Intel, Others Advance CE Storage Interface Spec

SAN FRANCISCO — A new storage specification designed for next-generation
handhelds and portable consumer electronics devices is one step closer to
becoming an industry standard.

Just six months after the Consumer Electronics-ATA initiative (CE-ATA)
was launched, a final 1.0 specification was published by the CE-ATA Working Group at
Intel Developer Forum here this week.

CE-ATA is a derivative of the Advanced Technology Attachment (ATA)
storage specification that addresses a slew of handheld devices
that interface with PCs and servers.

The specification differs from Serial ATA in that it focuses on smaller
form factors, such as PDAs, MP3 players and mobile phones. But even for the
enterprise, Grimsrud said the CE-ATA helps encourage highly optimized small
form factor disk drives. For instance, chipmakers will be able to take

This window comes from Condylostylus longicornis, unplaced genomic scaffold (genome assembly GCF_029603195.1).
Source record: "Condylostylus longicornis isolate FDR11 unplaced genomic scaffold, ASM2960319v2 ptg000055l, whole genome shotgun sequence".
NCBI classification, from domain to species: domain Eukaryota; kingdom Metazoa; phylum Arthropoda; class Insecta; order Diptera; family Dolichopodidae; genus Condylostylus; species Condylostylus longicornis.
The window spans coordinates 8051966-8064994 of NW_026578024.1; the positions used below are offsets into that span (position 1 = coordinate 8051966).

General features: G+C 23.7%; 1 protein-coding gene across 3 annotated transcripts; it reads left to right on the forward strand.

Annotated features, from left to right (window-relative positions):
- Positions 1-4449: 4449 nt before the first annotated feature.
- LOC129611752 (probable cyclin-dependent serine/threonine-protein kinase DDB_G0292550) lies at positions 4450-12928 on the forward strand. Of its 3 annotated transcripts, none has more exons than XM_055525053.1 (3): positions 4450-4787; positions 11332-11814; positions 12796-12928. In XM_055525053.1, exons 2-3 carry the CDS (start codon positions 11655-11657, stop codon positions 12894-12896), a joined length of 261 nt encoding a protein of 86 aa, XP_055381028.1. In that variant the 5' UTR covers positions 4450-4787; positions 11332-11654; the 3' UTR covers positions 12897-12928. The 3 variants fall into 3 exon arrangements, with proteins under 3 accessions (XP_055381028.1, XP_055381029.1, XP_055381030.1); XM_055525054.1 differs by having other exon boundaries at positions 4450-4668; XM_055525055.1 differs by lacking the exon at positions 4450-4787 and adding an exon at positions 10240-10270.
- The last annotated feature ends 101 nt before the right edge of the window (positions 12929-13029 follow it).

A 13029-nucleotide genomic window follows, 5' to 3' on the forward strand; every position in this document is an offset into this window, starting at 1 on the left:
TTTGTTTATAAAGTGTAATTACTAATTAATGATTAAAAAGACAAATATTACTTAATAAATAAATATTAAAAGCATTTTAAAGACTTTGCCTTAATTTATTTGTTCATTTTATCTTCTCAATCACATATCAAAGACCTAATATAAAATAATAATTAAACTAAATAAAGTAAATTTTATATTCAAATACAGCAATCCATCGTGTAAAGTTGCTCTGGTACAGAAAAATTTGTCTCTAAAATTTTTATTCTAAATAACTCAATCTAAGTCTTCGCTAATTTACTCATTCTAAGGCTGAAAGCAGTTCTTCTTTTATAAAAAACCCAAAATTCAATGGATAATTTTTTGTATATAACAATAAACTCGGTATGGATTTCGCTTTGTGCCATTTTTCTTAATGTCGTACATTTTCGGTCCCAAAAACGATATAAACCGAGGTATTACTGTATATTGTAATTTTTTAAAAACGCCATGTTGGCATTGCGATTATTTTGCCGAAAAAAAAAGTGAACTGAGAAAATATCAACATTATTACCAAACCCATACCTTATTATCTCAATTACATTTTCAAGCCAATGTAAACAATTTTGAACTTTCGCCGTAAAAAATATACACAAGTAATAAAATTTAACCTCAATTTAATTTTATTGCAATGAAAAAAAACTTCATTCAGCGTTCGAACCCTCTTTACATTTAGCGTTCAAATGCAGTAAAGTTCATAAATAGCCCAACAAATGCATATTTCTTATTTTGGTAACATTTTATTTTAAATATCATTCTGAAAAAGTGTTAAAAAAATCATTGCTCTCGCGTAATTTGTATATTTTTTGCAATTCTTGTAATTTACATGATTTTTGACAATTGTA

advantage of the low pin count, low voltages, and efficient protocols.

The six-month milestone is remarkable, says working group chairman Knut
Grimsrud, because it took coordination of more than 45 member companies.

“Delivery of the CE-ATA protocol specification is even ahead of the
aggressive schedule committed to when we launched the initiative at IDF Fall
2004,” Grimsrud, who is also a senior principal engineer at Intel, said in a
statement. “CE-ATA development is at a feverish pace. The first end products
supporting the new technology could be available by the end of this year.”

The minds behind CE-ATA include folks from Intel, Seagate Technologies,
Hitachi Global Storage, Marvell Semiconductor, and Toshiba America
Information Systems. The list is the same that announced the formal
establishment of the Serial ATA International Organization (SATA-IO).

In January, the CE-ATA got a boost when its Promoter Group joined
forces
with the MultiMediaCard Association (MMCA) to make sure the
technologies complimented each other and that consumers would take a shine
to it.

The CE-ATA Working Group held two demonstrations at the Intel show this
week. One was a prototype Intel handheld media player running video off a
CE-ATA prototype disk drive supplied by Marvell.

The second demo included a prototype PDA platform playing video stored on
a Hitachi Travelstar 1.8-inch hard disk drive, which had been reconfigured
with Marvell’s chipset and firmware software.

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